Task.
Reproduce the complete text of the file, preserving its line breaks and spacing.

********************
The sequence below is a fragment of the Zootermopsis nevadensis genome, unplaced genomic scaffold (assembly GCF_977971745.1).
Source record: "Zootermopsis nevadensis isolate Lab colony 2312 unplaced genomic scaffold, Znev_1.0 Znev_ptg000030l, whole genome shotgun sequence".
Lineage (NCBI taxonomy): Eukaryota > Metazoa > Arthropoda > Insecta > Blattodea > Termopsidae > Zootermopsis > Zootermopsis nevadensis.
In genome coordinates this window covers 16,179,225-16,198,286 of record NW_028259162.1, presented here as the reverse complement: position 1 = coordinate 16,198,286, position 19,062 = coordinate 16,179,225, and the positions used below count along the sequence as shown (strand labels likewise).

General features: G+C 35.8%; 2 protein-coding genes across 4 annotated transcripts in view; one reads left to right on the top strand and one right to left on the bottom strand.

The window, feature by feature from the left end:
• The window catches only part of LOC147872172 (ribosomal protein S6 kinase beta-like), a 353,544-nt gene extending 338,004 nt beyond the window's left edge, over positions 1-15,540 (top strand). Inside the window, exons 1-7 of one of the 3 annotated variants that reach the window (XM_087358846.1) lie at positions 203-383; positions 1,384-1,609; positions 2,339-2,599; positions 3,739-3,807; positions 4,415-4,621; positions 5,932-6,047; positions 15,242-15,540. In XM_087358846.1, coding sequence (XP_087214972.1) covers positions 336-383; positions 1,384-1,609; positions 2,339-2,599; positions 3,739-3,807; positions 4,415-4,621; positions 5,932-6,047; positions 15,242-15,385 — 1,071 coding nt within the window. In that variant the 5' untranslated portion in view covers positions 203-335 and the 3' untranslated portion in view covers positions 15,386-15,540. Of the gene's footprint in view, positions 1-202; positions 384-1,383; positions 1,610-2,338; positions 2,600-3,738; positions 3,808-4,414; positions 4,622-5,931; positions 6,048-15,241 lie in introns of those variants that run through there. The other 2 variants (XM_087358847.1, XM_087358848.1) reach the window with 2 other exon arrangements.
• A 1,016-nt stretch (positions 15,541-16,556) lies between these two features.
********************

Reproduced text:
The sequence below is a fragment of the Zootermopsis nevadensis genome, unplaced genomic scaffold (assembly GCF_977971745.1).
Source record: "Zootermopsis nevadensis isolate Lab colony 2312 unplaced genomic scaffold, Znev_1.0 Znev_ptg000030l, whole genome shotgun sequence".
Lineage (NCBI taxonomy): Eukaryota > Metazoa > Arthropoda > Insecta > Blattodea > Termopsidae > Zootermopsis > Zootermopsis nevadensis.
In genome coordinates this window covers 16,179,225-16,198,286 of record NW_028259162.1, presented here as the reverse complement: position 1 = coordinate 16,198,286, position 19,062 = coordinate 16,179,225, and the positions used below count along the sequence as shown (strand labels likewise).

General features: G+C 35.8%; 2 protein-coding genes across 4 annotated transcripts in view; one reads left to right on the top strand and one right to left on the bottom strand.

The window, feature by feature from the left end:
• The window catches only part of LOC147872172 (ribosomal protein S6 kinase beta-like), a 353,544-nt gene extending 338,004 nt beyond the window's left edge, over positions 1-15,540 (top strand). Inside the window, exons 1-7 of one of the 3 annotated variants that reach the window (XM_087358846.1) lie at positions 203-383; positions 1,384-1,609; positions 2,339-2,599; positions 3,739-3,807; positions 4,415-4,621; positions 5,932-6,047; positions 15,242-15,540. In XM_087358846.1, coding sequence (XP_087214972.1) covers positions 336-383; positions 1,384-1,609; positions 2,339-2,599; positions 3,739-3,807; positions 4,415-4,621; positions 5,932-6,047; positions 15,242-15,385 — 1,071 coding nt within the window. In that variant the 5' untranslated portion in view covers positions 203-335 and the 3' untranslated portion in view covers positions 15,386-15,540. Of the gene's footprint in view, positions 1-202; positions 384-1,383; positions 1,610-2,338; positions 2,600-3,738; positions 3,808-4,414; positions 4,622-5,931; positions 6,048-15,241 lie in introns of those variants that run through there. The other 2 variants (XM_087358847.1, XM_087358848.1) reach the window with 2 other exon arrangements.
• A 1,016-nt stretch (positions 15,541-16,556) lies between these two features.